U.S. flag

An official website of the United States government, Department of Justice.

Police Diving Teams

NCJ Number
151680
Journal
Law Enforcement Technology Volume: 21 Issue: 9 Dated: (September 1994) Pages: 46-49
Author(s)
D Martin
Date Published
1994
Length
4 pages
Annotation
Forming a police diving team to perform underwater search, recovery, and rescue operations requires careful planning, training, and preparation.
Abstract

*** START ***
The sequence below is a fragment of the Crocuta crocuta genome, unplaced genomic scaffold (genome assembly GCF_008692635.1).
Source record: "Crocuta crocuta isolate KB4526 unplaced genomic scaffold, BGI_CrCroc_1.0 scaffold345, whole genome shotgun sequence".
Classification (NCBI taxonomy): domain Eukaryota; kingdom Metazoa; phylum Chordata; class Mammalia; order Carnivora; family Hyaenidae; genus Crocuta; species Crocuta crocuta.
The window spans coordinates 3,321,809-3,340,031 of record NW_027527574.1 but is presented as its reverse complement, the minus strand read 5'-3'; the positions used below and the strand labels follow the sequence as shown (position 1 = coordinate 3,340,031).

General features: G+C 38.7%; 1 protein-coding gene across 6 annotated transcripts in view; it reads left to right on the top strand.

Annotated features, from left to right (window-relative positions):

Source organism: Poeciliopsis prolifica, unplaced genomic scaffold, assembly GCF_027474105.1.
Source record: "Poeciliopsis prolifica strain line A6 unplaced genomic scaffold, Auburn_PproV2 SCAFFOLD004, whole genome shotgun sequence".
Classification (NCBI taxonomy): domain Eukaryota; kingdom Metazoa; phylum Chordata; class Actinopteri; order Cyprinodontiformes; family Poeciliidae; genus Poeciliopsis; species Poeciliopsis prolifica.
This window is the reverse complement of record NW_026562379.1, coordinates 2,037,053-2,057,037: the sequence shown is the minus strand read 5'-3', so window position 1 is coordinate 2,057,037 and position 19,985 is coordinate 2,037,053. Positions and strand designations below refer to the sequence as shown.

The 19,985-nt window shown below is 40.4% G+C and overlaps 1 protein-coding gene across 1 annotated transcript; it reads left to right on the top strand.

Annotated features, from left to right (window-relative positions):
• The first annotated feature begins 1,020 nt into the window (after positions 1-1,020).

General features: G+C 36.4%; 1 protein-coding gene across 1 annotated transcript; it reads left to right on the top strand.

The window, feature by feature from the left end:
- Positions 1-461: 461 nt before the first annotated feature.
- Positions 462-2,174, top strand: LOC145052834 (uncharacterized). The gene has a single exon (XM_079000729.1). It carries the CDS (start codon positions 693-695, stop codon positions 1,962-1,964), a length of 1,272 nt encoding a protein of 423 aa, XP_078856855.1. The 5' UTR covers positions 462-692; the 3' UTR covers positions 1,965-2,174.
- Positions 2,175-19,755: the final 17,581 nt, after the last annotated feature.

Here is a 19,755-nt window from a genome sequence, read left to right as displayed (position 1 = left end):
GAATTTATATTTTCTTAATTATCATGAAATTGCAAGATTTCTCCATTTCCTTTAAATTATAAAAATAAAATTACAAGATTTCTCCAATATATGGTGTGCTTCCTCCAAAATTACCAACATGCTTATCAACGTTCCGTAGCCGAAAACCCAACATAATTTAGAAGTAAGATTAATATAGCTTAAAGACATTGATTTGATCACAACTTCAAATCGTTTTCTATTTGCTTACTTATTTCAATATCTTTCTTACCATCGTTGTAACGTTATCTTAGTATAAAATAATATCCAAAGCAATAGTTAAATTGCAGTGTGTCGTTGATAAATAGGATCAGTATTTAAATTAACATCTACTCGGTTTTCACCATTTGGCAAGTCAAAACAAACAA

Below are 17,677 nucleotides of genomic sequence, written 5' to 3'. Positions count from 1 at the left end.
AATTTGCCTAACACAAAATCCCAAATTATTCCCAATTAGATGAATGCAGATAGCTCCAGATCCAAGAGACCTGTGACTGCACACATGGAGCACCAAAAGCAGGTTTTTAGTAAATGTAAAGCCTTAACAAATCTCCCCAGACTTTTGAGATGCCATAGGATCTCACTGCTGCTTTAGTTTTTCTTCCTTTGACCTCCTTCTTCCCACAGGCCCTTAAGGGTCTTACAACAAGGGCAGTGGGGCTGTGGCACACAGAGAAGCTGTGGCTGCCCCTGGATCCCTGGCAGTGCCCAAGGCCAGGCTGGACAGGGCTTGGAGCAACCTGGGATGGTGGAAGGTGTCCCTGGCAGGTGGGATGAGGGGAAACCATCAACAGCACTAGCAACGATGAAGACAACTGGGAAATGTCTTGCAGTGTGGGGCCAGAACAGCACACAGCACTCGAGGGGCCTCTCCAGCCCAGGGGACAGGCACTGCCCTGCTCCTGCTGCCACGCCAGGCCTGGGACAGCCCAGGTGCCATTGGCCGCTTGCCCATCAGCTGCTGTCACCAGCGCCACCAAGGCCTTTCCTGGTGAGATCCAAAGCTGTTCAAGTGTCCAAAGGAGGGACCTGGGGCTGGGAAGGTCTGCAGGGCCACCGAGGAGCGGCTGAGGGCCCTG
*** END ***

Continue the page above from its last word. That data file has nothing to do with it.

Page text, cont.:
Most diving teams are formed in response to need. Most have fewer than 20 divers, who are on call 24 hours a day. No gender requirement or age limit exists; divers with lengthy experience are particularly useful. Dive teams must practice at least once a month, both individually and collectively. Before joining the team, members must become certified in basic open water diving. Most also take courses leading to the certification of divemaster, which is one step below an instructor. In addition, officers are periodically trained in special aspects of police diving. Preplanning before an actual callout is also important. The team must know the types of water in the jurisdiction, the types of water accidents that have occurred, and other resources that might be available. The chance of success is greatest if operations and equipment are standardized. Divers agree that the biggest danger is entrapment. Diving into cold water also involves specific risks. Most divers agree that diver safety is the first priority. They also believe that the greatest benefit of being part of a police dive team is its effectiveness in dealing with crime. Photographs and name and telephone of organization from which to obtain further information